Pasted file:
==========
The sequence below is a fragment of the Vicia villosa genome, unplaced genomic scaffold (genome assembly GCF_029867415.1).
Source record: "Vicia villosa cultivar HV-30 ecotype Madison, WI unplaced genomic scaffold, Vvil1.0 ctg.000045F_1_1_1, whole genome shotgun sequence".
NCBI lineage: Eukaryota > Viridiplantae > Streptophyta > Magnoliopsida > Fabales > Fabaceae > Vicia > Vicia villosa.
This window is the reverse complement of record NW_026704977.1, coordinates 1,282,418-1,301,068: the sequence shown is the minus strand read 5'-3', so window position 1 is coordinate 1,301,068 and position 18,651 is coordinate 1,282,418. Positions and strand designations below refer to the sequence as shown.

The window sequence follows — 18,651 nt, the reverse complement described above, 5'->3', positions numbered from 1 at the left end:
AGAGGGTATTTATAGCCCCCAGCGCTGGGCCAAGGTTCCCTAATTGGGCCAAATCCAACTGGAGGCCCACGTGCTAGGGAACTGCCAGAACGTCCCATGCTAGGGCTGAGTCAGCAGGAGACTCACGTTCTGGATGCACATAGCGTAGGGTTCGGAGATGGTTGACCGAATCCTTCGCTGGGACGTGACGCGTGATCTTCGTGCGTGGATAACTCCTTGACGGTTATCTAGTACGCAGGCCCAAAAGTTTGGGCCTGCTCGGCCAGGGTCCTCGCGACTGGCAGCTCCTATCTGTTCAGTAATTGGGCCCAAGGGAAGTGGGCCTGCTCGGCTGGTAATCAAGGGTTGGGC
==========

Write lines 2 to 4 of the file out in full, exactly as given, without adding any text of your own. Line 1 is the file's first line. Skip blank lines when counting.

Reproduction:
Source record: "Vicia villosa cultivar HV-30 ecotype Madison, WI unplaced genomic scaffold, Vvil1.0 ctg.000045F_1_1_1, whole genome shotgun sequence".
NCBI lineage: Eukaryota > Viridiplantae > Streptophyta > Magnoliopsida > Fabales > Fabaceae > Vicia > Vicia villosa.
This window is the reverse complement of record NW_026704977.1, coordinates 1,282,418-1,301,068: the sequence shown is the minus strand read 5'-3', so window position 1 is coordinate 1,301,068 and position 18,651 is coordinate 1,282,418. Positions and strand designations below refer to the sequence as shown.